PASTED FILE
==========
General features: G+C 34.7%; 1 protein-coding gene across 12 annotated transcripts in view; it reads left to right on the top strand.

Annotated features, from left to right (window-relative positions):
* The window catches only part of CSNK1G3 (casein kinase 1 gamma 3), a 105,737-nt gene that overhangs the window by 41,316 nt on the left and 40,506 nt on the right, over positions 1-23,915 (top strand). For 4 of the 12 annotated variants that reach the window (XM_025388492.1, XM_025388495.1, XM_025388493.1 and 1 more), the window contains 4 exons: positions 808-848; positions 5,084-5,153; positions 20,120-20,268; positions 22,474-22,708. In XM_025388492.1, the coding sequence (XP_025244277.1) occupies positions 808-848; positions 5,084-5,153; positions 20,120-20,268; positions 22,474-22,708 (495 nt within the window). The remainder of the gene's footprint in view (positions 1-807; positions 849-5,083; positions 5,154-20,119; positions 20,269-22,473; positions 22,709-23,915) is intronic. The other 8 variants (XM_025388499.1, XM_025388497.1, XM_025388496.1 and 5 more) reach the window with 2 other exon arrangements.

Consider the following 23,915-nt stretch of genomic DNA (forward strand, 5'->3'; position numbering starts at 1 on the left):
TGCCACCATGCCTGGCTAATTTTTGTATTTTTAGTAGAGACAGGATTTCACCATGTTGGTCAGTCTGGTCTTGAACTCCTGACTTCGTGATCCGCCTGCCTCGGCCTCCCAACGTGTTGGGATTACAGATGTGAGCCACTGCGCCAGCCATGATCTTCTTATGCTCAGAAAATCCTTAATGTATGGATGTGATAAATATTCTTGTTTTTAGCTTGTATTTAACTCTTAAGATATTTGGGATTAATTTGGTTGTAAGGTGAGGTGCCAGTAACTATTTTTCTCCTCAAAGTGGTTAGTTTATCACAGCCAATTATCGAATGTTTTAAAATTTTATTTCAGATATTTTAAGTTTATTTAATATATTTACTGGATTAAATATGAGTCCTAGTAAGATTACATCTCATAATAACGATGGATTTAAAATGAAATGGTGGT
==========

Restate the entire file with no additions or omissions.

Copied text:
General features: G+C 34.7%; 1 protein-coding gene across 12 annotated transcripts in view; it reads left to right on the top strand.

Annotated features, from left to right (window-relative positions):
* The window catches only part of CSNK1G3 (casein kinase 1 gamma 3), a 105,737-nt gene that overhangs the window by 41,316 nt on the left and 40,506 nt on the right, over positions 1-23,915 (top strand). For 4 of the 12 annotated variants that reach the window (XM_025388492.1, XM_025388495.1, XM_025388493.1 and 1 more), the window contains 4 exons: positions 808-848; positions 5,084-5,153; positions 20,120-20,268; positions 22,474-22,708. In XM_025388492.1, the coding sequence (XP_025244277.1) occupies positions 808-848; positions 5,084-5,153; positions 20,120-20,268; positions 22,474-22,708 (495 nt within the window). The remainder of the gene's footprint in view (positions 1-807; positions 849-5,083; positions 5,154-20,119; positions 20,269-22,473; positions 22,709-23,915) is intronic. The other 8 variants (XM_025388499.1, XM_025388497.1, XM_025388496.1 and 5 more) reach the window with 2 other exon arrangements.

Consider the following 23,915-nt stretch of genomic DNA (forward strand, 5'->3'; position numbering starts at 1 on the left):
TGCCACCATGCCTGGCTAATTTTTGTATTTTTAGTAGAGACAGGATTTCACCATGTTGGTCAGTCTGGTCTTGAACTCCTGACTTCGTGATCCGCCTGCCTCGGCCTCCCAACGTGTTGGGATTACAGATGTGAGCCACTGCGCCAGCCATGATCTTCTTATGCTCAGAAAATCCTTAATGTATGGATGTGATAAATATTCTTGTTTTTAGCTTGTATTTAACTCTTAAGATATTTGGGATTAATTTGGTTGTAAGGTGAGGTGCCAGTAACTATTTTTCTCCTCAAAGTGGTTAGTTTATCACAGCCAATTATCGAATGTTTTAAAATTTTATTTCAGATATTTTAAGTTTATTTAATATATTTACTGGATTAAATATGAGTCCTAGTAAGATTACATCTCATAATAACGATGGATTTAAAATGAAATGGTGGT